I have only rarely used reduplication, a process that is ubiquitous in natural languages. For Tsrai, I decided to use reduplication to indicate number, as a marginal process for nouns but the most common way for verbs.
I strongly favor very simple sound systems for my languages. Even if I have a large inventory of sounds, I keep the syllable structure quite simple and open, at most allowing resonant codas. So for Tsrai I've decided to use a moderately complex system, with a few more complex onset types allowed. This means my decision to use reduplication has resulted in some hefty tables of behavior. Of course, a recent exposure to Squamish may also have something to do with that. The big question was how to reduplicate syllables with complex onsets. I decided that since the second element of any complex onset is either an approximant or a resonant, to impose sound changes similar to Ancient Greek for such reduced syllables. For example tyar reduplicated is tityar (< *tytyar).
Other tendencies of the sound system are inspired by the Nobiin language.
I tend to favor VSO or SOV languages, so Tsrai is solidly SVO. I am also very fond of case marking, but for Tsrai I've gone isolating, using word order for syntax. I've taken inspiration from Yoruba and Vietnames (also SVO languages) and used certain particles to mark focus for fronting behavior, as in —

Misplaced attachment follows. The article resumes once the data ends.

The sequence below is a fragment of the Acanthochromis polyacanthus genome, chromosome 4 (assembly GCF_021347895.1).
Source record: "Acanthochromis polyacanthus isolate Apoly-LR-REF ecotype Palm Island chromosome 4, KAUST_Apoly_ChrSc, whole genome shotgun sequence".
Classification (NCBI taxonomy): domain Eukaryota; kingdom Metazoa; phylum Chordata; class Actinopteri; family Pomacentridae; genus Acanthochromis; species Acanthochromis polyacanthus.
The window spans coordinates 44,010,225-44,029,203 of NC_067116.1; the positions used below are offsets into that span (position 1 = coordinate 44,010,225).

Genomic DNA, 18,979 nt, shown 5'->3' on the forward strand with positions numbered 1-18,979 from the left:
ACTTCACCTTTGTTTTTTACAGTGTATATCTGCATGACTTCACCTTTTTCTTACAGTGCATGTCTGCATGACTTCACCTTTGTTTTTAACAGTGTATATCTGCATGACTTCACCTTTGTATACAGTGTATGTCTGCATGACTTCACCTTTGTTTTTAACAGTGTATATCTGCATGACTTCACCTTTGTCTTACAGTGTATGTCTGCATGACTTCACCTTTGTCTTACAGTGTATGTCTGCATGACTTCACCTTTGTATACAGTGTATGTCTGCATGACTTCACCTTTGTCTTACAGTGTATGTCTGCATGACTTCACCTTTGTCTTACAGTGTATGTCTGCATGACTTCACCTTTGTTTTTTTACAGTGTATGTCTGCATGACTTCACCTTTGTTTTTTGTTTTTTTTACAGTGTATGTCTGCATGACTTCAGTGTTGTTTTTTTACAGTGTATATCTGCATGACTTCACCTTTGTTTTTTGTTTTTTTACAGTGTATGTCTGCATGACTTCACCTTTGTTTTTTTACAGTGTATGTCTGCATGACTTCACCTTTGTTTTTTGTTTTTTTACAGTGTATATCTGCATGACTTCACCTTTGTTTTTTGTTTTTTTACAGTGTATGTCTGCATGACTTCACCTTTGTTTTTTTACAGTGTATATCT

Lë ba gad dai I see this man.
Gad dai fë lë ba I see this man. (fë is the focus particle)
I decided to step away from my aspect obsession. Verbs are marked only for tense — a past vs. non-past distinction only in verb morphology — letting adverbs and verb auxiliaries take up the slack.
I briefly considered using some sort of ablaut change in verbs to make ergativity a lexical category, a la Classical Chinese. But that got too messy for other plans for the language, so I tossed it. The idea may reappear for transitivity matters.
I do want to include verb chaining, but this presents some interesting design questions. At the moment a verb's form may be changed in two ways. First, reduplication for plural subjects, as in këskóis from kóis sleep. Second, it may take the suffix -ta to indicate past tense. The suffix is prone to assimilation, so that the verb varag choose, select may appear as vëvarag (pl.), varakka (past) or vëvarakka (past pl.). The syntax questions right now for verb chaining are (1) do all verbs need to be marked for number and tense and (2) if not, would the first or the last verb set the number and tense for everyone else in the chain.